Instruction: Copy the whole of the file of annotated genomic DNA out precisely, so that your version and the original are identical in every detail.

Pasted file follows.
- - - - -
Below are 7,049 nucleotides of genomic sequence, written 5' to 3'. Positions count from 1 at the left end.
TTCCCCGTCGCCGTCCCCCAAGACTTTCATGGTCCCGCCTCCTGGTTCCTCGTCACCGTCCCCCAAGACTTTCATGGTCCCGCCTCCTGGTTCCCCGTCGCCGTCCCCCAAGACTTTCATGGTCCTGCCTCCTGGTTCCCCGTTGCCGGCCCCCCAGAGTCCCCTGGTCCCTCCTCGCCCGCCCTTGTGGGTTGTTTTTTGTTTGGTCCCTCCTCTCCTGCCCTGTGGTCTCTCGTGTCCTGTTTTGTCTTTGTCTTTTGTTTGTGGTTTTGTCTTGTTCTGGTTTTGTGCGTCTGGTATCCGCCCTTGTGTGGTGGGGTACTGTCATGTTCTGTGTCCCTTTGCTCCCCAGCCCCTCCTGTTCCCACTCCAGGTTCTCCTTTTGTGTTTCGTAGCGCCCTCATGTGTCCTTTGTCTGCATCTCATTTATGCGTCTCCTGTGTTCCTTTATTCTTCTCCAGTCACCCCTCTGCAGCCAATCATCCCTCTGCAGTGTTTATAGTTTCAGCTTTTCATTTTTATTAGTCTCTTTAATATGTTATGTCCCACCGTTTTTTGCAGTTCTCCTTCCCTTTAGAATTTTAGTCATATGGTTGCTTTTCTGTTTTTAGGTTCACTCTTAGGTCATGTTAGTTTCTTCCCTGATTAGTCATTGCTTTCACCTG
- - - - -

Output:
Below are 7,049 nucleotides of genomic sequence, written 5' to 3'. Positions count from 1 at the left end.
TTCCCCGTCGCCGTCCCCCAAGACTTTCATGGTCCCGCCTCCTGGTTCCTCGTCACCGTCCCCCAAGACTTTCATGGTCCCGCCTCCTGGTTCCCCGTCGCCGTCCCCCAAGACTTTCATGGTCCTGCCTCCTGGTTCCCCGTTGCCGGCCCCCCAGAGTCCCCTGGTCCCTCCTCGCCCGCCCTTGTGGGTTGTTTTTTGTTTGGTCCCTCCTCTCCTGCCCTGTGGTCTCTCGTGTCCTGTTTTGTCTTTGTCTTTTGTTTGTGGTTTTGTCTTGTTCTGGTTTTGTGCGTCTGGTATCCGCCCTTGTGTGGTGGGGTACTGTCATGTTCTGTGTCCCTTTGCTCCCCAGCCCCTCCTGTTCCCACTCCAGGTTCTCCTTTTGTGTTTCGTAGCGCCCTCATGTGTCCTTTGTCTGCATCTCATTTATGCGTCTCCTGTGTTCCTTTATTCTTCTCCAGTCACCCCTCTGCAGCCAATCATCCCTCTGCAGTGTTTATAGTTTCAGCTTTTCATTTTTATTAGTCTCTTTAATATGTTATGTCCCACCGTTTTTTGCAGTTCTCCTTCCCTTTAGAATTTTAGTCATATGGTTGCTTTTCTGTTTTTAGGTTCACTCTTAGGTCATGTTAGTTTCTTCCCTGATTAGTCATTGCTTTCACCTG